Spooky Goofs

Indications of Serious Flaws in a 9-11 FBI Flop

Last fall, after inventorying the rooms guests had fled on September 11 in a hotel directly across from the World Trade Center, a security guard reported finding a ground-to-air aviation radio locked in the safe of Egyptian student Abdallah Higazy. Higazy was called in, questioned, and thrown into solitary for a month. During an FBI lie detector test, he confessed. Then the radio's real owner, an American pilot, came forward to claim it. The security guard admitted he had lied. Higazy was released.

Higazy's wrongful captivity had many bizarre moments, but the specter of possible FBI coercion in obtaining his false confession has overshadowed all. In fact, federal judge Jed Rakoff recently ordered a probe of the polygraphing. Yet a careful review of records unsealed by the judge—over vehement opposition from U.S. Attorney James Comey's office—shows the case was flawed from the beginning by investigative carelessness and assumption, problems never before fully revealed.

It all began when the FBI took a security guard's tall tale and ran with it.

Higazy, a 30-year-old Egyptian, flew to New York late last August and checked into room 5101 of the Millenium Hilton Hotel, across the street from the trade center. On September 11, he evacuated the hotel like everyone else. The Hilton told Higazy he could come back for his things on December 17. When he did, FBI agents were waiting for him.

Hotel security guard Ronald Ferry had reported finding an aviation radio in Higazy's room. Higazy denied it was his, but the locked-safe detail was damning. He was questioned for hours and then detained as a material witness in solitary confinement.

Nine days passed. Higazy pleaded through his attorney, Robert Dunn, to take a polygraph test to prove his innocence. The FBI agreed and gave him one while, per procedure, Dunn waited outside. The polygrapher emerged mid-test and declared, as Dunn wrote the court, "Well, I don't have a polygraph test, but I do have a confession." Higazy was promptly charged with lying to investigators about not having the radio. He stayed in solitary.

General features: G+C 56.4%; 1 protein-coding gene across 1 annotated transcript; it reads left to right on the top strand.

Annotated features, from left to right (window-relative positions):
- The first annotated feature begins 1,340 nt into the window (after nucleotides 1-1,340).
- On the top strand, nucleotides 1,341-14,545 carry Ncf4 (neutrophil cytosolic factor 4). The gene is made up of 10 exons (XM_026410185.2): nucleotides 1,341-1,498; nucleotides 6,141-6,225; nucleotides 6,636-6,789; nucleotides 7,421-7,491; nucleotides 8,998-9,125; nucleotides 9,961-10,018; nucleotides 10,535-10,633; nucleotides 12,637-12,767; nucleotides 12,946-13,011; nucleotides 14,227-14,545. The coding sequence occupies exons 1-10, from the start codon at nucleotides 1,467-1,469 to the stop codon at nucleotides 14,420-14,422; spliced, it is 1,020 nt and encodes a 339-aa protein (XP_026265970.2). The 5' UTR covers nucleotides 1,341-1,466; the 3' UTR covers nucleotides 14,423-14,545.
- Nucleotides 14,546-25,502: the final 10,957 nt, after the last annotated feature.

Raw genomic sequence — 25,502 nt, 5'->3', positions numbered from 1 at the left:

Then on January 14, a man reported to be a private pilot from Ohio who had stayed in room 5012, a floor beneath Higazy, showed up to collect his things. His handheld aviation radio was missing, he said. The FBI reinterviewed Ferry and discovered he had lied. Two days later, Higazy was released.

Given the outcome, the government papers making the case against Higazy are almost comical to read. But disturbingly, they also indicate that—even accounting for the convenience of hindsight—the truth never lay that far out of investigators' grasp.

Besides "seemingly inexplicably" denying ownership of the radio, as the government put it, Higazy had a verifiable explanation for everything suspicious about him. He was in town on a U.S.-sponsored graduate scholarship, a fact the Washington, D.C., program office confirmed. Like many new arrivals to New York, he had yet to find housing, so the program arranged for him to stay at the hotel. He had served in the Egyptian air force but was familiar only with radio devices the size of two rooms, not of the handheld variety Ferry had found, his lawyer said.

While Higazy checked out, the star of the government's case, it turns out, wouldn't have. Certainly Ferry gave a quite convincing account: He had found the radio locked inside Higazy's safe along with a Koran and Higazy's Egyptian passport. And, the U.S. attorney stated, "[Ferry] was not someone of dubious credibility, but a hotel security officer and a retired law enforcement officer."

But Ferry had in fact left the Newark police force because of drug problems. Evidently, the FBI never uncovered this detail on its own; Ferry disclosed it himself after he eventually pled guilty to lying. And one eyebrow-raiser did not emerge until the Voice called the Newark police department last week: Ferry did not retire, but was fired on May 23, 1990. Internal Affairs wouldn't give details to the press, but the FBI presumably would have had better luck.

The government's entire case hinged on Ferry's report and how it indicated that Higazy kept lying. But agents never made Ferry sign an affidavit swearing to his discovery. Instead, they paraphrased his verbal account in numerous court filings.

Two months after the radio's actual owner came forward, the U.S. attorney's office told Judge Rakoff, "The moment we had an inkling that there was weakness to the case we reviewed it immediately. We took steps to investigate it very aggressively."

Why had those aggressive steps not been taken before? It was commonly known that the damaged hotel had seen plenty of unmonitored traffic after September 11; news accounts even told of a looter who disguised himself as a cop and stole guests' credit cards and room keys. The confusion seemed to warrant a careful investigation, especially given the serious nature of the allegations being made. The feds questioned Higazy for as many as seven hours the first day, according to Dunn, but documents indicate their thoroughness did not extend to Ferry or anyone else.

Ferry's lawyers said he lied in order to help the greater cause—nailing a probable terrorist. Everything else about Higazy looked very bad, and Ferry believed he was simply clinching the government's case against a dangerous man. Documents show that the feds may have failed to see through Ferry's slanted reasoning because they were blinded by similar assumptions themselves.

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